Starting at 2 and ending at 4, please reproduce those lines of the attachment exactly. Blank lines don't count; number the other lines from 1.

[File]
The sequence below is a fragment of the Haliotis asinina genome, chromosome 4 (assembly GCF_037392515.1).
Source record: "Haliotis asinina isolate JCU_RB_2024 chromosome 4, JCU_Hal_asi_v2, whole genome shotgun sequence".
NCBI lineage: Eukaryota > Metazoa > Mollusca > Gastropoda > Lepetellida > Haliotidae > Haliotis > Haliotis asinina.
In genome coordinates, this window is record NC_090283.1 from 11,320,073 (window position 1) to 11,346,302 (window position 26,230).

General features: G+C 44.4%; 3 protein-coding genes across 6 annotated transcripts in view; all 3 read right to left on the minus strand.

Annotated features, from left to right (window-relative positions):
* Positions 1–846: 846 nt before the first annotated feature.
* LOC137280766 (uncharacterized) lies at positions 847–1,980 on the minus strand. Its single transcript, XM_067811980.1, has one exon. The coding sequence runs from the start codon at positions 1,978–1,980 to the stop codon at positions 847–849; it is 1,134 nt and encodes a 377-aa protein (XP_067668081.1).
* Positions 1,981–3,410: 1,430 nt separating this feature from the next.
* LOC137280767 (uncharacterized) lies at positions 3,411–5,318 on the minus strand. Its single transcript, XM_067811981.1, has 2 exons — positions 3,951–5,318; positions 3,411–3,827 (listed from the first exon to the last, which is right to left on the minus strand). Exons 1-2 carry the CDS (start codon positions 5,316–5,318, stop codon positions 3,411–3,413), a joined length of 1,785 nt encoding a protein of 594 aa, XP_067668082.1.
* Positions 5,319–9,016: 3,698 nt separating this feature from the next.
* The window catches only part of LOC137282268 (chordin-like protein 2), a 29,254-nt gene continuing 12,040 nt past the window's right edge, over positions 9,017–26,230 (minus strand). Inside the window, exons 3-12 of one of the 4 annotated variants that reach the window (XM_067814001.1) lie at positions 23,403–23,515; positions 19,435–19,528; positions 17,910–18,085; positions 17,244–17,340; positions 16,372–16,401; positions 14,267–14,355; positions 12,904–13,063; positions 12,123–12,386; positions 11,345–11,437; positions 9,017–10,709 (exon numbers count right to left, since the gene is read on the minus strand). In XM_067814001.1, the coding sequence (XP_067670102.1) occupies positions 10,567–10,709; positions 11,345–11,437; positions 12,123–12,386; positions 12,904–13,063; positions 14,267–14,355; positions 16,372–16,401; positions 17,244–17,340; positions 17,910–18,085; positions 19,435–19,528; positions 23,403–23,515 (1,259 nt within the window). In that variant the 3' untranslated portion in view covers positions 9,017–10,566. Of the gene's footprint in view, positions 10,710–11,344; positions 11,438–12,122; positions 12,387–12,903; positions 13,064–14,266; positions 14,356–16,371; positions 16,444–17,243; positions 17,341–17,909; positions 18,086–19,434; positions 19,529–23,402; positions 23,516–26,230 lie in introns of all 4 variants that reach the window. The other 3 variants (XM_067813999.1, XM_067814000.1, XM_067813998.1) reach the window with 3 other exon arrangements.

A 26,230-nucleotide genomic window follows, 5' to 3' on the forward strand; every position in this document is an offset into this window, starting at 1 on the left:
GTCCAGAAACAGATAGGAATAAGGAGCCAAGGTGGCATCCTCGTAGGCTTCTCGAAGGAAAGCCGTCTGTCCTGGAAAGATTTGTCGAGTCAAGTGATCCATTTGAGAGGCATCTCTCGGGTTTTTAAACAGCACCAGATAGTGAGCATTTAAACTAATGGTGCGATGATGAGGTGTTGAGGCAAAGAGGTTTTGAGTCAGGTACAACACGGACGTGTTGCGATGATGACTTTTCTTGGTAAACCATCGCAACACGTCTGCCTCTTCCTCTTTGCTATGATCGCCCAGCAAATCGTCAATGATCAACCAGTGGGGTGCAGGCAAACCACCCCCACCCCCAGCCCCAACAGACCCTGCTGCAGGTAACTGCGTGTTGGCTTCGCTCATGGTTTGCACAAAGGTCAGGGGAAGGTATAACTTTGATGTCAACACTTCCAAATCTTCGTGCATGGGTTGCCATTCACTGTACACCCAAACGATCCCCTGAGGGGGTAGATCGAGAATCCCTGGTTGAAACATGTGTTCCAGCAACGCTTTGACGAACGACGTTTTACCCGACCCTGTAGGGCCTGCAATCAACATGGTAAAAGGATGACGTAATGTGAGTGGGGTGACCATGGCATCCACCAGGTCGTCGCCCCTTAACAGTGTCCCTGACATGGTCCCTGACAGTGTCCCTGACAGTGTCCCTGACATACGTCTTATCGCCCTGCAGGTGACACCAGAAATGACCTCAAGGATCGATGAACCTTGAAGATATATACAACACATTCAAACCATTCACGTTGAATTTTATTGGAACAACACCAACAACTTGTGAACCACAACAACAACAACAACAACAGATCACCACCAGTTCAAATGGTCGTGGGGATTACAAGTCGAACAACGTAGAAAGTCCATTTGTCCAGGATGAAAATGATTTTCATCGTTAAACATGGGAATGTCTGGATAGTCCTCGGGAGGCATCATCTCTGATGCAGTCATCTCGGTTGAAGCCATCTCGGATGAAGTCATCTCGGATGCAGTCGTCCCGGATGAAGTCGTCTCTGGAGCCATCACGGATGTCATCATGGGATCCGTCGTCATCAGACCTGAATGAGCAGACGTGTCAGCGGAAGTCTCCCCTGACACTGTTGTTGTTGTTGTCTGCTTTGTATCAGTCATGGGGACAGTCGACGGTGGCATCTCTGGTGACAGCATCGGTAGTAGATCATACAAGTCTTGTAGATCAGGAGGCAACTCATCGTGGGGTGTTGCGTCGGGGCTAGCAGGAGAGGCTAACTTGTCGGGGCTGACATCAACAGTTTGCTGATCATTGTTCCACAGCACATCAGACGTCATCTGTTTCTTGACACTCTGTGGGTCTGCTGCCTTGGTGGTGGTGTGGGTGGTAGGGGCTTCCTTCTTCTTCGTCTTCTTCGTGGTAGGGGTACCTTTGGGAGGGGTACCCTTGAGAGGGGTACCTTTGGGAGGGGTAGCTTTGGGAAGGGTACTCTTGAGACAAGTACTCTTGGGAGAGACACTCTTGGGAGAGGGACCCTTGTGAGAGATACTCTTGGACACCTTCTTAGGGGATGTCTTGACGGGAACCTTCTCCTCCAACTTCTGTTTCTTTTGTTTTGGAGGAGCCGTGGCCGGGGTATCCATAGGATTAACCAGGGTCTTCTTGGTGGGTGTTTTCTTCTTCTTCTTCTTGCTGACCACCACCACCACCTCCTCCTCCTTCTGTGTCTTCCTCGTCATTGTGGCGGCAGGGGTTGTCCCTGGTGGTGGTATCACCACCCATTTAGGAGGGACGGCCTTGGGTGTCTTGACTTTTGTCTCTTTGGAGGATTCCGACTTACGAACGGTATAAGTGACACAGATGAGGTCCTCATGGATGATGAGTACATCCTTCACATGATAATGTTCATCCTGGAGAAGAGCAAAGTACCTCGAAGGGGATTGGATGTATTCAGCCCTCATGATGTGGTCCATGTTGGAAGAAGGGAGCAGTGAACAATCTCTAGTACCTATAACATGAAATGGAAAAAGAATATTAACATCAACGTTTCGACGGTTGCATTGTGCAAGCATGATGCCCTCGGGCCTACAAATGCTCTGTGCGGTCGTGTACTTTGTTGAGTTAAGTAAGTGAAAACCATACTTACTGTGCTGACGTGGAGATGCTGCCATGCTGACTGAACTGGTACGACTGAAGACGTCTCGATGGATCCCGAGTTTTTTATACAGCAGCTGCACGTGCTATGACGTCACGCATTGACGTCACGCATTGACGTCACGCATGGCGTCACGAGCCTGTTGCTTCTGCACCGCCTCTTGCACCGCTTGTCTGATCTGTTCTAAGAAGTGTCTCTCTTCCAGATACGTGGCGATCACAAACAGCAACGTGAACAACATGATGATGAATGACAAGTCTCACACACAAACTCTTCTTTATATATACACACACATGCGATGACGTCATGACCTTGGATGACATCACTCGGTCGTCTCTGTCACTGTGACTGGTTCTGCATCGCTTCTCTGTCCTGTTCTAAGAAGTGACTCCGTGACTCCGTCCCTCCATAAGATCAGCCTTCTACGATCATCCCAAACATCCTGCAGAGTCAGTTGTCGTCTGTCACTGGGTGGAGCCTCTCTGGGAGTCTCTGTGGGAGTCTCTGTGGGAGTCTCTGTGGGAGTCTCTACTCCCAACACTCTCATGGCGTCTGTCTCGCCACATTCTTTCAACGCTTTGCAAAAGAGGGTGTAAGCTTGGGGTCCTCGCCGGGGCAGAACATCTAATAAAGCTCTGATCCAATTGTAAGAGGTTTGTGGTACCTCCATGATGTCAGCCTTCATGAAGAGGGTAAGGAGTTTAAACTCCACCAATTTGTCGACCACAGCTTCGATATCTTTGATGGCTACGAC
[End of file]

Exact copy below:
Source record: "Haliotis asinina isolate JCU_RB_2024 chromosome 4, JCU_Hal_asi_v2, whole genome shotgun sequence".
NCBI lineage: Eukaryota > Metazoa > Mollusca > Gastropoda > Lepetellida > Haliotidae > Haliotis > Haliotis asinina.
In genome coordinates, this window is record NC_090283.1 from 11,320,073 (window position 1) to 11,346,302 (window position 26,230).